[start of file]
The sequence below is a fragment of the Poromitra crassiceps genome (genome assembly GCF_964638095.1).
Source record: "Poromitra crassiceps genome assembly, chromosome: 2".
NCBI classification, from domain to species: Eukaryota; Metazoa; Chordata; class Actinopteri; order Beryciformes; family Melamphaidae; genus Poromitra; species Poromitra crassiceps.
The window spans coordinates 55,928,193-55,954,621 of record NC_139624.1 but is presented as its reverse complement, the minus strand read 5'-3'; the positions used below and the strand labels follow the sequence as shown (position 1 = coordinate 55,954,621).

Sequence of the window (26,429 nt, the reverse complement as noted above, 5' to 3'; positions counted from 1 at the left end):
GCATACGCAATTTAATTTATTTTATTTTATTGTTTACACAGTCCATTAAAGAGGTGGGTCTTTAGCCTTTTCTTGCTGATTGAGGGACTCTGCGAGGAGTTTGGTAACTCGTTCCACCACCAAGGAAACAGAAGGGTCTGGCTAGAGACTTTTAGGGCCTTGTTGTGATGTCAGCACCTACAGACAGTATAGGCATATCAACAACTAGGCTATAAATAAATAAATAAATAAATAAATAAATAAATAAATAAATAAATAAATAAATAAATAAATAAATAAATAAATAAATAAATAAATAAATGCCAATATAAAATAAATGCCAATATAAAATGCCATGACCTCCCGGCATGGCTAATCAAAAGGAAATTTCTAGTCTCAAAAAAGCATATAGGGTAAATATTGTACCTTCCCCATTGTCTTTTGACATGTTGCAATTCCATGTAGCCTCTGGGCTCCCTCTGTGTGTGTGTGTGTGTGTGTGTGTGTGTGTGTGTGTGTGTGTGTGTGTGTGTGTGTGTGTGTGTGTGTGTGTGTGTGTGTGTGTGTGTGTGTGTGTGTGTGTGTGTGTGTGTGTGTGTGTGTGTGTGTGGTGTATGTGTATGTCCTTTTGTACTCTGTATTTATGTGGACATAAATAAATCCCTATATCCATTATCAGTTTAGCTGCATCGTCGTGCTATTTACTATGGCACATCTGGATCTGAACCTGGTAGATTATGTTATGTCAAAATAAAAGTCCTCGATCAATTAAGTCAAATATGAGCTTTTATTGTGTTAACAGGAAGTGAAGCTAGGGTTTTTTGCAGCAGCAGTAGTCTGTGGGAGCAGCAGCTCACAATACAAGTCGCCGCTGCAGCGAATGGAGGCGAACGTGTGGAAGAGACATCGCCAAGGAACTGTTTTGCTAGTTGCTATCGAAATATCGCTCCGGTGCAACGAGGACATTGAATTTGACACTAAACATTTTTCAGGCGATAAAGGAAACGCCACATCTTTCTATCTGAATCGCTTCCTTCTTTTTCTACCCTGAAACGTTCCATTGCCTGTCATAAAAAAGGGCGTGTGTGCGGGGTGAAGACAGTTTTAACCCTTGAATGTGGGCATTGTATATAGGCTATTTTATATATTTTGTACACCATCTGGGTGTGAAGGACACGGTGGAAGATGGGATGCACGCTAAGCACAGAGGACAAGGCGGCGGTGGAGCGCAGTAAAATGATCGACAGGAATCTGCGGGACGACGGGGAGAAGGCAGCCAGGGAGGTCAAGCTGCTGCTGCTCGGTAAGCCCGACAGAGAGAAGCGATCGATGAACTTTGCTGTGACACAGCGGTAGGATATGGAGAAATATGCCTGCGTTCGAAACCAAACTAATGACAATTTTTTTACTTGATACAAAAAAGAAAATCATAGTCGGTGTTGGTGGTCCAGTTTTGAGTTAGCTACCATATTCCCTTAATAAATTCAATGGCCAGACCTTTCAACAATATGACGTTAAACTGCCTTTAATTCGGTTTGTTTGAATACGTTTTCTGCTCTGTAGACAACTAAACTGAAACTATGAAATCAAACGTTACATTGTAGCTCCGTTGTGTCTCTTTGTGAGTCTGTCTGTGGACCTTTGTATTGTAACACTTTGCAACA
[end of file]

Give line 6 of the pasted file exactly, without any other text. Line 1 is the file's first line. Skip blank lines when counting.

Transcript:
GCATACGCAATTTAATTTATTTTATTTTATTGTTTACACAGTCCATTAAAGAGGTGGGTCTTTAGCCTTTTCTTGCTGATTGAGGGACTCTGCGAGGAGTTTGGTAACTCGTTCCACCACCAAGGAAACAGAAGGGTCTGGCTAGAGACTTTTAGGGCCTTGTTGTGATGTCAGCACCTACAGACAGTATAGGCATATCAACAACTAGGCTATAAATAAATAAATAAATAAATAAATAAATAAATAAATAAATAAATAAATAAATAAATAAATAAATAAATAAATAAATAAATAAATAAATGCCAATATAAAATAAATGCCAATATAAAATGCCATGACCTCCCGGCATGGCTAATCAAAAGGAAATTTCTAGTCTCAAAAAAGCATATAGGGTAAATATTGTACCTTCCCCATTGTCTTTTGACATGTTGCAATTCCATGTAGCCTCTGGGCTCCCTCTGTGTGTGTGTGTGTGTGTGTGTGTGTGTGTGTGTGTGTGTGTGTGTGTGTGTGTGTGTGTGTGTGTGTGTGTGTGTGTGTGTGTGTGTGTGTGTGTGTGTGTGTGTGTGTGTGTGTGTGTGTGTGTGTGGTGTATGTGTATGTCCTTTTGTACTCTGTATTTATGTGGACATAAATAAATCCCTATATCCATTATCAGTTTAGCTGCATCGTCGTGCTATTTACTATGGCACATCTGGATCTGAACCTGGTAGATTATGTTATGTCAAAATAAAAGTCCTCGATCAATTAAGTCAAATATGAGCTTTTATTGTGTTAACAGGAAGTGAAGCTAGGGTTTTTTGCAGCAGCAGTAGTCTGTGGGAGCAGCAGCTCACAATACAAGTCGCCGCTGCAGCGAATGGAGGCGAACGTGTGGAAGAGACATCGCCAAGGAACTGTTTTGCTAGTTGCTATCGAAATATCGCTCCGGTGCAACGAGGACATTGAATTTGACACTAAACATTTTTCAGGCGATAAAGGAAACGCCACATCTTTCTATCTGAATCGCTTCCTTCTTTTTCTACCCTGAAACGTTCCATTGCCTGTCATAAAAAAGGGCGTGTGTGCGGGGTGAAGACAGTTTTAACCCTTGAATGTGGGCATTGTATATAGGCTATTTTATATATTTTGTACACCATCTGGGTGTGAAGGACACGGTGGAAGATGGGATGCACGCTAAGCACAGAGGACAAGGCGGCGGTGGAGCGCAGTAAAATGATCGACAGGAATCTGCGGGACGACGGGGAGAAGGCAGCCAGGGAGGTCAAGCTGCTGCTGCTCGGTAAGCCCGACAGAGAGAAGCGATCGATGAACTTTGCTGTGACACAGCGGTAGGATATGGAGAAATATGCCTGCGTTCGAAACCAAACTAATGACAATTTTTTTACTTGATACAAAAAAGAAAATCATAGTCGGTGTTGGTGGTCCAGTTTTGAGTTAGCTACCATATTCCCTTAATAAATTCAATGGCCAGACCTTTCAACAATATGACGTTAAACTGCCTTTAATTCGGTTTGTTTGAATACGTTTTCTGCTCTGTAGACAACTAAACTGAAACTATGAAATCAAACGTTACATTGTAGCTCCGTTGTGTCTCTTTGTGAGTCTGTCTGTGGACCTTTGTATTGTAACACTTTGCAACA